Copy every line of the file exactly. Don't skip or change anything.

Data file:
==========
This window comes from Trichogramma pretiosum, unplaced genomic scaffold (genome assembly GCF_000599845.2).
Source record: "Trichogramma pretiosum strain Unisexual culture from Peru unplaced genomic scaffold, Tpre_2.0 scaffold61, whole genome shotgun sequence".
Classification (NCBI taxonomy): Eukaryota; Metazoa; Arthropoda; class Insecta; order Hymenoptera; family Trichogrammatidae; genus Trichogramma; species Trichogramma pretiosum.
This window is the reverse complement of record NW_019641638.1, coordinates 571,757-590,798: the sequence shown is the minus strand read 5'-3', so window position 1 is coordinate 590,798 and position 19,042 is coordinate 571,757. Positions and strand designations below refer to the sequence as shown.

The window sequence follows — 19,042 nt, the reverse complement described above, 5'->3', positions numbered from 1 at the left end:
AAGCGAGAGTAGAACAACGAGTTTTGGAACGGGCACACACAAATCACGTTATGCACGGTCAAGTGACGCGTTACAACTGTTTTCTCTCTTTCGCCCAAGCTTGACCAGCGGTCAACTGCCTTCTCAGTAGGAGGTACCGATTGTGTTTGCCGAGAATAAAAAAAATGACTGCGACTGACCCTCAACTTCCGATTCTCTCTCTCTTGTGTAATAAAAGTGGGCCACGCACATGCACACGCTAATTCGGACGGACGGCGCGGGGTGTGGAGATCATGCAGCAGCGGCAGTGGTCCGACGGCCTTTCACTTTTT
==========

This window comes from Trichogramma pretiosum, unplaced genomic scaffold (genome assembly GCF_000599845.2).
Source record: "Trichogramma pretiosum strain Unisexual culture from Peru unplaced genomic scaffold, Tpre_2.0 scaffold61, whole genome shotgun sequence".
Classification (NCBI taxonomy): Eukaryota; Metazoa; Arthropoda; class Insecta; order Hymenoptera; family Trichogrammatidae; genus Trichogramma; species Trichogramma pretiosum.
This window is the reverse complement of record NW_019641638.1, coordinates 571,757-590,798: the sequence shown is the minus strand read 5'-3', so window position 1 is coordinate 590,798 and position 19,042 is coordinate 571,757. Positions and strand designations below refer to the sequence as shown.

The window sequence follows — 19,042 nt, the reverse complement described above, 5'->3', positions numbered from 1 at the left end:
AAGCGAGAGTAGAACAACGAGTTTTGGAACGGGCACACACAAATCACGTTATGCACGGTCAAGTGACGCGTTACAACTGTTTTCTCTCTTTCGCCCAAGCTTGACCAGCGGTCAACTGCCTTCTCAGTAGGAGGTACCGATTGTGTTTGCCGAGAATAAAAAAAATGACTGCGACTGACCCTCAACTTCCGATTCTCTCTCTCTTGTGTAATAAAAGTGGGCCACGCACATGCACACGCTAATTCGGACGGACGGCGCGGGGTGTGGAGATCATGCAGCAGCGGCAGTGGTCCGACGGCCTTTCACTTTTT